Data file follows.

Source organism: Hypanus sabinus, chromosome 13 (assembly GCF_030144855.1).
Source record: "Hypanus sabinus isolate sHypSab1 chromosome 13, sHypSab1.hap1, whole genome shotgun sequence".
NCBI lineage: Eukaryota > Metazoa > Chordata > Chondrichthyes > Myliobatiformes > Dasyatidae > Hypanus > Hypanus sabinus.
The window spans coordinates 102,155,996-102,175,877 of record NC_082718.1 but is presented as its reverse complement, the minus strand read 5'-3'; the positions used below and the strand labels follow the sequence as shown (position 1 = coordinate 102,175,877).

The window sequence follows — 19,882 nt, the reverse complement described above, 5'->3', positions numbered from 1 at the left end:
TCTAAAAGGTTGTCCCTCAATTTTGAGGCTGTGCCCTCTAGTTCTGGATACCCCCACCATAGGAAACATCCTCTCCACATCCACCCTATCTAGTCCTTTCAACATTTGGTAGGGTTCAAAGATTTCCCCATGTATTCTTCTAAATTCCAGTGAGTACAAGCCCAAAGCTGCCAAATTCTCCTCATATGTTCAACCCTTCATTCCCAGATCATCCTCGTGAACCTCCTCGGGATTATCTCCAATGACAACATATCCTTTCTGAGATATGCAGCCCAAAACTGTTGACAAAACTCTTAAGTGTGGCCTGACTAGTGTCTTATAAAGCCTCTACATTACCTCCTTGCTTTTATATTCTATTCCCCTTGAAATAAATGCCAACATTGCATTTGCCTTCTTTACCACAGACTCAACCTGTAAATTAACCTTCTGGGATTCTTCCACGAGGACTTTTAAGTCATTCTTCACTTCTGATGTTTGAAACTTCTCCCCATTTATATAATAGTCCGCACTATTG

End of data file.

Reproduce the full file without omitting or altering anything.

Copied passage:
Source organism: Hypanus sabinus, chromosome 13 (assembly GCF_030144855.1).
Source record: "Hypanus sabinus isolate sHypSab1 chromosome 13, sHypSab1.hap1, whole genome shotgun sequence".
NCBI lineage: Eukaryota > Metazoa > Chordata > Chondrichthyes > Myliobatiformes > Dasyatidae > Hypanus > Hypanus sabinus.
The window spans coordinates 102,155,996-102,175,877 of record NC_082718.1 but is presented as its reverse complement, the minus strand read 5'-3'; the positions used below and the strand labels follow the sequence as shown (position 1 = coordinate 102,175,877).

The window sequence follows — 19,882 nt, the reverse complement described above, 5'->3', positions numbered from 1 at the left end:
TCTAAAAGGTTGTCCCTCAATTTTGAGGCTGTGCCCTCTAGTTCTGGATACCCCCACCATAGGAAACATCCTCTCCACATCCACCCTATCTAGTCCTTTCAACATTTGGTAGGGTTCAAAGATTTCCCCATGTATTCTTCTAAATTCCAGTGAGTACAAGCCCAAAGCTGCCAAATTCTCCTCATATGTTCAACCCTTCATTCCCAGATCATCCTCGTGAACCTCCTCGGGATTATCTCCAATGACAACATATCCTTTCTGAGATATGCAGCCCAAAACTGTTGACAAAACTCTTAAGTGTGGCCTGACTAGTGTCTTATAAAGCCTCTACATTACCTCCTTGCTTTTATATTCTATTCCCCTTGAAATAAATGCCAACATTGCATTTGCCTTCTTTACCACAGACTCAACCTGTAAATTAACCTTCTGGGATTCTTCCACGAGGACTTTTAAGTCATTCTTCACTTCTGATGTTTGAAACTTCTCCCCATTTATATAATAGTCCGCACTATTG